MuMuGB said...

Hi Deborah! You almost made me feel homesick ...there were plane trees everywhere in my school. Thanks for this post!

Suzi said...

Deborah, thank you so much for visiting my blog, yours is delightful.
I recognised this road when I saw your photo, I have driven along it.
What a crime it would be to get rid of these wonderful icons.
I am looking forward to our return to France. Where these trees will be filled with leaf! I am staying in Saint Remy with my husband. It will be pure joy.
To have a house like yours in Luberon would be a dream...lovely. I will be back to visit. x

aneyefordetail said...

I do know that lovely road leaving St. Remy. It is magnificent, whether the trees are "in bloom" or not; we often think/dream of those wonderful, stately trees. Very nice post and so evocative!

Belle Wong said...

What a beautiful picture - it must be lovely driving those roads. It's very sad that such old, beautiful trees must be demolished just so people can drive fast.

Genie -- Paris and Beyond said...

Having driven this road and others like it, I would hate to lose the gentle tunnel of trees to "progress." The bark is a gorgeous mosaic of patchwork in soft colors.

I have only seen these avenues when they are a verdant green but love the stark white/gray look of the bare plane trees as well.

Bisous,
Genie

joanny said...

Beautiful photo, such a pity that the only thing they can think of is to chop down such life giving beauty , certainly there is better options, with a little imagination, no?

Joanny

Maria Zannini said...

So nice to meet you, Deborah! Thank you for stopping by.

BookGeek said...

Beautiful trees, but yes, they certainly seem eerie in the right context.

Irene Cortez said...

Lovely photos! I wish I could travel to France someday. I would feel really sad if such beautiful sight won't be preserved because of people who don't care much about the environment.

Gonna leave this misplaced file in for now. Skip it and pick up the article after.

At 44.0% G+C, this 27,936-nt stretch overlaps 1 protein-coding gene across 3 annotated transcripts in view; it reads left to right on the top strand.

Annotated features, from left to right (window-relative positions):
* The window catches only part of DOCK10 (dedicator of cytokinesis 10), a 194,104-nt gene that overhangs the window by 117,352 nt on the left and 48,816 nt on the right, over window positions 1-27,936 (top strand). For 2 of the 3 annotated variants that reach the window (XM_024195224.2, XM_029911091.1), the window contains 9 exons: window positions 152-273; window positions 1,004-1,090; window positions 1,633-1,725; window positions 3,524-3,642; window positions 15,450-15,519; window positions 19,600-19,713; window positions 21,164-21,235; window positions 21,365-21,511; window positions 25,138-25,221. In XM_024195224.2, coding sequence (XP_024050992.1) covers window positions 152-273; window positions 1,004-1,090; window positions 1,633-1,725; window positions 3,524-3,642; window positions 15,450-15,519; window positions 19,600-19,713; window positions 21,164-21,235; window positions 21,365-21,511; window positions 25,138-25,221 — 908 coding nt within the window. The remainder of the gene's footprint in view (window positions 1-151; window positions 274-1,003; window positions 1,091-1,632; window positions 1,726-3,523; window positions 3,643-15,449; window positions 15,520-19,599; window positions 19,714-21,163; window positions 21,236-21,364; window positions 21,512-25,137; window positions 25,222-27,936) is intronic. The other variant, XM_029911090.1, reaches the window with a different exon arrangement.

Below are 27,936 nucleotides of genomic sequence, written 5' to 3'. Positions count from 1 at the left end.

Take care, Deborah! :-)

~Irene~

Lisa Erin said...

Such exquisite trees. Within a natural landscape, trees are my favorite fixture. It's a shame that they are destroying aged trees that have stood the test and earned their place. Especially when the trees appear to have the significance of the ones you speak of.

Omoy said...

Anything beautiful can be made frightening.However that winding road with those tall trees is so beautiful.

Leovi said...

Excellent photo with a pretty spectacular view with these poetic trees. Summer really have to give an exquisite shade a real tunnel as well describe. A greeting.

Elisabeth Hirsch said...

Gorgeous beyond words!

vanessafrance said...

One of the symbols of France, these beautiful trees are, alas, under threat from diseases and from less than careful drivers. When a programme to cut them all down was announced a few years ago, my reaction was that it would be more effective to spend the money on teaching people to drive better. Happily, there are still many roads in our area graced by these long vistas of trees - almost ghostly in winter.

BookQuoter said...

Love the last picture and your description. Brings me back, I miss it!

Deborah Lawrenson said...

What a lovely set of comments and information! Can you believe, I just spent the best part of an hour responding to everyone - and Blogger "could not process my request"...so I'm sorry but I'm so cross and frustrated this will have to do now.

I do appreciate each and every one of your visits and comments.

✿ ♥ France ✿ ✿ said...

Je viens te dire bonjour et je voulais dire que j'adore les arbres comme toi. BISE je file

Christiana said...

Les platanes, symboles du sud de la France...Quand j'en vois, c'est déjà un peu les vacances!